Gut microbiota composition in relation to the metabolic response to 12-week combined polyphenol supplementation in overweight men and women. Most J,Penders J,Lucchesi M,Goossens G H,Blaak E E European journal of clinical nutrition BACKGROUND/OBJECTIVES:The intestinal microbiota may have a profound impact on host metabolism. As evidence suggests that polyphenols affect substrate utilization, the present study aimed to investigate the effects of polyphenol supplementation on intestinal microbiota composition in humans. Furthermore, we examined whether (changes in) gut microbiota composition may determine the metabolic response to polyphenol supplementation. SUBJECTS/METHODS:In this randomized, double-blind, placebo (PLA)-controlled trial, 37 overweight and obese men and women (18 males/19 females, 37.8±1.6 years, body mass index: 29.6±0.5 kg/m) received either epigallocatechin-3-gallate and resveratrol (EGCG+RES, 282 and 80 mg/day, respectively) or PLA for 12 weeks. Before and after intervention, feces samples were collected to determine microbiota composition. Fat oxidation was assessed by indirect calorimetry during a high-fat mixed meal test (2.6 MJ, 61 energy% fat) and skeletal muscle mitochondrial oxidative capacity by means of ex vivo respirometry on isolated skeletal muscle fibers. Body composition was measured by dual-energy X-ray absorptiometry. RESULTS:Fecal abundance of Bacteroidetes was higher in men as compared with women, whereas other assessed bacterial taxa were comparable. EGCG+RES supplementation significantly decreased Bacteroidetes and tended to reduce Faecalibacterium prausnitzii in men (P=0.05 and P=0.10, respectively) but not in women (P=0.15 and P=0.77, respectively). Strikingly, baseline Bacteroidetes abundance was predictive for the EGCG+RES-induced increase in fat oxidation in men but not in women. Other bacterial genera and species were not affected by EGCG+RES supplementation. CONCLUSIONS:We demonstrated that 12-week EGCG+RES supplementation affected the gut microbiota composition in men but not in women. Baseline microbiota composition determined the increase in fat oxidation after EGCG+RES supplementation in men. 10.1038/ejcn.2017.89
    Resveratrol improves exercise performance and skeletal muscle oxidative capacity in heart failure. Sung Miranda M,Byrne Nikole J,Robertson Ian M,Kim Ty T,Samokhvalov Victor,Levasseur Jody,Soltys Carrie-Lynn,Fung David,Tyreman Neil,Denou Emmanuel,Jones Kelvin E,Seubert John M,Schertzer Jonathan D,Dyck Jason R B American journal of physiology. Heart and circulatory physiology We investigated whether treatment of mice with established pressure overload-induced heart failure (HF) with the naturally occurring polyphenol resveratrol could improve functional symptoms of clinical HF such as fatigue and exercise intolerance. C57Bl/6N mice were subjected to either sham or transverse aortic constriction surgery to induce HF. Three weeks postsurgery, a cohort of mice with established HF (%ejection fraction <45) was administered resveratrol (~450 mg·kg·day) or vehicle for 2 wk. Although the percent ejection fraction was similar between both groups of HF mice, those mice treated with resveratrol had increased total physical activity levels and exercise capacity. Resveratrol treatment was associated with altered gut microbiota composition, increased skeletal muscle insulin sensitivity, a switch toward greater whole body glucose utilization, and increased basal metabolic rates. Although muscle mass and strength were not different between groups, mice with HF had significant declines in basal and ADP-stimulated O consumption in isolated skeletal muscle fibers compared with sham mice, which was completely normalized by resveratrol treatment. Overall, resveratrol treatment of mice with established HF enhances exercise performance, which is associated with alterations in whole body and skeletal muscle energy metabolism. Thus, our preclinical data suggest that resveratrol supplementation may effectively improve fatigue and exercise intolerance in HF patients. Resveratrol treatment of mice with heart failure leads to enhanced exercise performance that is associated with altered gut microbiota composition, increased whole body glucose utilization, and enhanced skeletal muscle metabolism and function. Together, these preclinical data suggest that resveratrol supplementation may effectively improve fatigue and exercise intolerance in heart failure via these mechanisms. 10.1152/ajpheart.00455.2016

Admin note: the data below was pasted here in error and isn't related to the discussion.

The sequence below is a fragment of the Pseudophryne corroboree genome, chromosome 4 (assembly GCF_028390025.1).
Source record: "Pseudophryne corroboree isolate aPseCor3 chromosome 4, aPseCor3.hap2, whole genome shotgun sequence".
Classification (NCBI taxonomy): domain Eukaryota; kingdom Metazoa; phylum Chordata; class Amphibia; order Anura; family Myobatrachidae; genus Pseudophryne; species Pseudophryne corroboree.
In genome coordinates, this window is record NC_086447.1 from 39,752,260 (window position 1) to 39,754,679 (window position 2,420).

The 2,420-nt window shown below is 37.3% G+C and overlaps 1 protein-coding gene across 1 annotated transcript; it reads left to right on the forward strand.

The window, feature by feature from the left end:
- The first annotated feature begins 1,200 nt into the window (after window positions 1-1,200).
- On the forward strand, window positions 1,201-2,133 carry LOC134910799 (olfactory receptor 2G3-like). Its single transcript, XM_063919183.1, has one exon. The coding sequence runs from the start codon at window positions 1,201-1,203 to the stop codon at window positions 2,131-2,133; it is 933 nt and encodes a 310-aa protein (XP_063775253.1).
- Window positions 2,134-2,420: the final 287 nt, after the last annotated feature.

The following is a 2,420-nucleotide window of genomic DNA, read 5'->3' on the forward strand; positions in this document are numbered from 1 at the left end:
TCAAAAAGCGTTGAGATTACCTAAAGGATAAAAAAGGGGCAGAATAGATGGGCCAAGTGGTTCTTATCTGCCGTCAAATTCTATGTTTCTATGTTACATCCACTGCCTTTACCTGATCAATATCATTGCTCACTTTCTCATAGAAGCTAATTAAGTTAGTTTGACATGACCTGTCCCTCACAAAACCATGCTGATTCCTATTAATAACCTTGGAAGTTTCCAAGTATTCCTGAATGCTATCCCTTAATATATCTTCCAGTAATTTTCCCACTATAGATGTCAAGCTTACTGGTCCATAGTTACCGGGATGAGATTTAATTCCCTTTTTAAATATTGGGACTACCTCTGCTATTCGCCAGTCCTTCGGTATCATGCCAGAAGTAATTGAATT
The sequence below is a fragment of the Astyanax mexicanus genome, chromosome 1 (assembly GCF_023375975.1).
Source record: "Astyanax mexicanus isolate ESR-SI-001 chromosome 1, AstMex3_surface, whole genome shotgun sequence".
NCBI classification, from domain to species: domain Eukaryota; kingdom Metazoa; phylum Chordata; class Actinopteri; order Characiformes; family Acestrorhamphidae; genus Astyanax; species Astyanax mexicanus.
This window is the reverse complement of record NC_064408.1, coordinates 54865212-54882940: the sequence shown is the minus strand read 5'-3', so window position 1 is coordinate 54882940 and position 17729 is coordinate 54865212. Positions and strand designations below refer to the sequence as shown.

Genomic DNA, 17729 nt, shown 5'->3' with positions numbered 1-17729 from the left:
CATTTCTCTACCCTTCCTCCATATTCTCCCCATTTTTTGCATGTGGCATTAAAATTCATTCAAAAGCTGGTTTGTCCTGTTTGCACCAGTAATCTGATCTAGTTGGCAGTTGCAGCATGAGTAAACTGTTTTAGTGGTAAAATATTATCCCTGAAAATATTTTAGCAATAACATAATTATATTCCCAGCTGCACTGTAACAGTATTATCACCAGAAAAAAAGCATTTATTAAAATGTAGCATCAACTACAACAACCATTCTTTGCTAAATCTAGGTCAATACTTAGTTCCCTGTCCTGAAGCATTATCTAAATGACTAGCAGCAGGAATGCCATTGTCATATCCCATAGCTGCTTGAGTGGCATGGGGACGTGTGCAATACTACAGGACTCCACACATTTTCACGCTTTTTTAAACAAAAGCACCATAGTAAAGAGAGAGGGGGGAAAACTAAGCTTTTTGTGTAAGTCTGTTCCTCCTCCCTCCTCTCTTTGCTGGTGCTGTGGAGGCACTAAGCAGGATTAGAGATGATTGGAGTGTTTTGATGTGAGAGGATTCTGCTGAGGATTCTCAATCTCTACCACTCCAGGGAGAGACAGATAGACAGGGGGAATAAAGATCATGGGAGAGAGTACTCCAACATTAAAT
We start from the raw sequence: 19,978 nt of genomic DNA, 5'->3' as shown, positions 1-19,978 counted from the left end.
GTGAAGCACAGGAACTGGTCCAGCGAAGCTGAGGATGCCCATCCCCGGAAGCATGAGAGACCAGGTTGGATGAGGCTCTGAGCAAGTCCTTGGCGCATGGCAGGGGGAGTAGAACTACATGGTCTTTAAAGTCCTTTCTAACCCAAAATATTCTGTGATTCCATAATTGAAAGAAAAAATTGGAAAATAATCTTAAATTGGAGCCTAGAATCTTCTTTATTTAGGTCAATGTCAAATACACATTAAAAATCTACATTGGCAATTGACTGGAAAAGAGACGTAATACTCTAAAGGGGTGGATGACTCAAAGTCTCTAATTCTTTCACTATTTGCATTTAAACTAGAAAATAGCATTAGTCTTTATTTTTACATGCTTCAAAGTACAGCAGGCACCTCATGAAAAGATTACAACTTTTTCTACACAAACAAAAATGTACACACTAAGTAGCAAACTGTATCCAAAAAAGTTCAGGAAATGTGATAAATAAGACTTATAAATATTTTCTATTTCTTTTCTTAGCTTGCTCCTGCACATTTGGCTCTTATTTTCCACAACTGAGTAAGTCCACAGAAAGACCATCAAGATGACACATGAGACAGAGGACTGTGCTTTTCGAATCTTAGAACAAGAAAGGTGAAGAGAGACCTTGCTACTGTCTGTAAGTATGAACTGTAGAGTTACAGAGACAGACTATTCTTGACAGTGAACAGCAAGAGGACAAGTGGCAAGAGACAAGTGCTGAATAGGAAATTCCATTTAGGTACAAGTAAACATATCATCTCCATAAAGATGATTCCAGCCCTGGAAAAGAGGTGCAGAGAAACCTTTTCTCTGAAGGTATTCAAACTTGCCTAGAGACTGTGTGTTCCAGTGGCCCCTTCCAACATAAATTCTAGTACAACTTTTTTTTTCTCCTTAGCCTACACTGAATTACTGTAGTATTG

Urolithins, gut microbiota-derived metabolites of ellagitannins, inhibit LPS-induced inflammation in RAW 264.7 murine macrophages. Piwowarski Jakub P,Kiss Anna K,Granica Sebastian,Moeslinger Thomas Molecular nutrition & food research SCOPE:Ellagitannin-rich food products and medicinal plant materials were shown to have beneficial effects toward intestinal inflammation. Due to the questionable bioavailability of ellagitannins their gut microbiota metabolites-urolithins have come to be regarded as potential factors responsible for biological activities observed in vivo. The aim of the study was to determine the influence of the three most abundant bioavailable ellagitannin gut microbiota metabolites-urolithins A, B, and C on inflammatory responses in RAW 264.7 murine macrophages, which are involved in the pathogenesis of intestine inflammation. METHODS AND RESULTS:Urolithins A, B, and C decreased NO production via inhibition of the iNOS protein and mRNA expression. They decreased the expression of IL-1β, TNF-α, and IL-6 mRNA in LPS challenged RAW 264.7 murine macrophages. A clear inhibition of NF-κB p65 nuclear translocation and p50 DNA-binding activity was associated with the observed anti-inflammatory activities of urolithins. Among the tested compounds urolithin A had the strongest anti-inflammatory activity. CONCLUSION:The anti-inflammatory effects of urolithins at concentrations that are physiologically relevant for gut tissues (≥40 μM), as revealed in this study, support the data from in vivo studies showing the beneficial effects of ellagitannin-rich products toward intestinal inflammation. 10.1002/mnfr.201500264